Vallersund Gård was founded in 1981 on the coast near Brekstad, north of Trondheim, and the weavery workshop started up around the year 2000. A couple of years later the workshop expanded into a disused old stone workshop in the same building and this new space was a lot bigger, and with a lot of light. In the weavery there are nine looms and most of them are in daily use, creating a variety of products.
For the World Wide Weave project, we chose the colours of the rainbow as our inspiration. Here on the rugged shores of the Norwegian Sea the sky is very wide and the whole span of rainbows can often be seen. The colours of the rainbow are also found in the sky and sea at sunset, where the sea has all the shades of purple and blue and green, and the sun and the sky have all the shades of yellow, orange and red. It is very beautiful, and the colours are very strong.
For the weft we chose the colour blue - the main colour in both sky and sea. Here at the coast of Norway we also have a lot of rain, and when we see the rainbow we feel it as a promise that we will never be overwhelmed by the watery element.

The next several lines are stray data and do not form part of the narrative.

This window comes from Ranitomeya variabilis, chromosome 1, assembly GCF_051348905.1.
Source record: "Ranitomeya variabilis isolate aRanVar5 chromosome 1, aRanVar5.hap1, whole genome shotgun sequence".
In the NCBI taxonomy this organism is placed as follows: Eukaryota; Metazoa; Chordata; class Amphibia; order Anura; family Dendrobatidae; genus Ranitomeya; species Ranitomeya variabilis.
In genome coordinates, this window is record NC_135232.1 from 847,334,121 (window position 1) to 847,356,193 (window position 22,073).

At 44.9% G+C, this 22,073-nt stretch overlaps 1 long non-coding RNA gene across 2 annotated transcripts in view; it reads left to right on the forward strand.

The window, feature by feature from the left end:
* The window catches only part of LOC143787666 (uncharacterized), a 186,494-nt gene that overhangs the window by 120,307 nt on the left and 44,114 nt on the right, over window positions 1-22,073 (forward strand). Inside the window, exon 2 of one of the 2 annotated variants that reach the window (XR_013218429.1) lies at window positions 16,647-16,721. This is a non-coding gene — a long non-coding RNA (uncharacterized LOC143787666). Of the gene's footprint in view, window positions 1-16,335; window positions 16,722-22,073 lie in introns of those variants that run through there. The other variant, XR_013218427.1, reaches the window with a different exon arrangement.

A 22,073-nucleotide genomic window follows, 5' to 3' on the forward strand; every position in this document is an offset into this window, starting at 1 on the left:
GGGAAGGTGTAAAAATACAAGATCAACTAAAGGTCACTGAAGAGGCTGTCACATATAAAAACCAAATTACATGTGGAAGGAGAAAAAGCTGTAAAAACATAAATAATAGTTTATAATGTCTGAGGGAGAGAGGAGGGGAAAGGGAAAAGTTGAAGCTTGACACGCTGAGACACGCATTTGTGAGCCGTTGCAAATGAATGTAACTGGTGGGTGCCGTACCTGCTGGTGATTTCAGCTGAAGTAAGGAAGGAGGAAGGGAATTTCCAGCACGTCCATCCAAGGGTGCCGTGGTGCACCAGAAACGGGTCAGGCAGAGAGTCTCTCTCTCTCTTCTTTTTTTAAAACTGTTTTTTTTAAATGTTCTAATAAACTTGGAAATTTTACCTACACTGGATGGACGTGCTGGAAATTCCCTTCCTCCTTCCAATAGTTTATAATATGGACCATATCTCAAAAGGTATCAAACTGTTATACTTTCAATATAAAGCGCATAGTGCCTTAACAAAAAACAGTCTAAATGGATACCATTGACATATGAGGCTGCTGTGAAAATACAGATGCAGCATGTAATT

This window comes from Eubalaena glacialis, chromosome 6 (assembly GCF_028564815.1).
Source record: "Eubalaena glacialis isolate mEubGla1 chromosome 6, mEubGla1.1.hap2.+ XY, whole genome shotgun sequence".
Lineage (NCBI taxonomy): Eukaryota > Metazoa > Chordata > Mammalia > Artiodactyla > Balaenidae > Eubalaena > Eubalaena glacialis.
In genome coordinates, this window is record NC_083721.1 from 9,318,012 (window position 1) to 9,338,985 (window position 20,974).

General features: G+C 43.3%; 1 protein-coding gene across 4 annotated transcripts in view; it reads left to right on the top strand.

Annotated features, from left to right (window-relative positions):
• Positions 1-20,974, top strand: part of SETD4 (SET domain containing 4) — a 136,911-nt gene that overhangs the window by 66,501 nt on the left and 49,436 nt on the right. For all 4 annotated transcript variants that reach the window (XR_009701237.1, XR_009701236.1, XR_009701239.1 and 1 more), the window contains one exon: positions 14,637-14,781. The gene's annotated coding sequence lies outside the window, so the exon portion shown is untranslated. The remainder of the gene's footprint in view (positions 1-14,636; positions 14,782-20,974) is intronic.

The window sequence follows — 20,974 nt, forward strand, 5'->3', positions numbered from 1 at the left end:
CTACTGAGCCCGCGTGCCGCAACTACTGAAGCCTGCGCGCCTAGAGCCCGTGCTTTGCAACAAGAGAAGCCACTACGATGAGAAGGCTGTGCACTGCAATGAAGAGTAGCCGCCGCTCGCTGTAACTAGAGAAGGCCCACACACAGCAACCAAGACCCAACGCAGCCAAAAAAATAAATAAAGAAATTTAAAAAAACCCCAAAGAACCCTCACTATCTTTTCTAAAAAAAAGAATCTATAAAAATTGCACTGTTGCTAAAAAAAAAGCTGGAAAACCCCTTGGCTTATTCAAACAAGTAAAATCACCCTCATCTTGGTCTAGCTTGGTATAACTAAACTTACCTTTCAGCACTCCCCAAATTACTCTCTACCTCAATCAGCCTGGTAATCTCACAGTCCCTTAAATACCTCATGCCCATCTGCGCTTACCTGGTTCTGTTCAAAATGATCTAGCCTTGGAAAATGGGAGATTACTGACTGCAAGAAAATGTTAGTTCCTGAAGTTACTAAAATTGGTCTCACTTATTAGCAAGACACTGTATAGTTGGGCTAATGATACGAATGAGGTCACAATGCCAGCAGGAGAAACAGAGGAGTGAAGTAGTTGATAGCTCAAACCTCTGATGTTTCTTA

The workshop leader has to do all the work of setting up the warps, as the people working here are not able to do such an intricate task, except for one person who can do some of the work to set up her own loom.
When we ordered the cotton yarn for the warp, we got two yarns from two different producers, and the tension in the yarn was a little different, and the warp was a little harder to get even. To make it a little easier with all the colours, we made half of the warp but with double length, and then took the two "ends" of the warp side by side in the griddle. It made full width, but with less work. We always try to make the loom 100% perfect before we start to weave - then the finished product will be much better quality.
Kristin, the lady who wove the rainbow panels, has very high skills in weaving this type of product. This is really her specialty and her products have a very high quality. She weaves with thin linen yarn, or a thicker cotton yarn, which gives two completely different products, even if the warp and colours are the same. Since she only can weave with one colour in the weft, we have found a way to tread the heddles so it gives a pattern when she weaves - the over-lapping between the colour-stripes shows as little squares. She takes great pleasure in this pattern, and is very proud of her work.
Although the two rainbow panels appear almost identical, in their materials, texture and process of creation they are very different.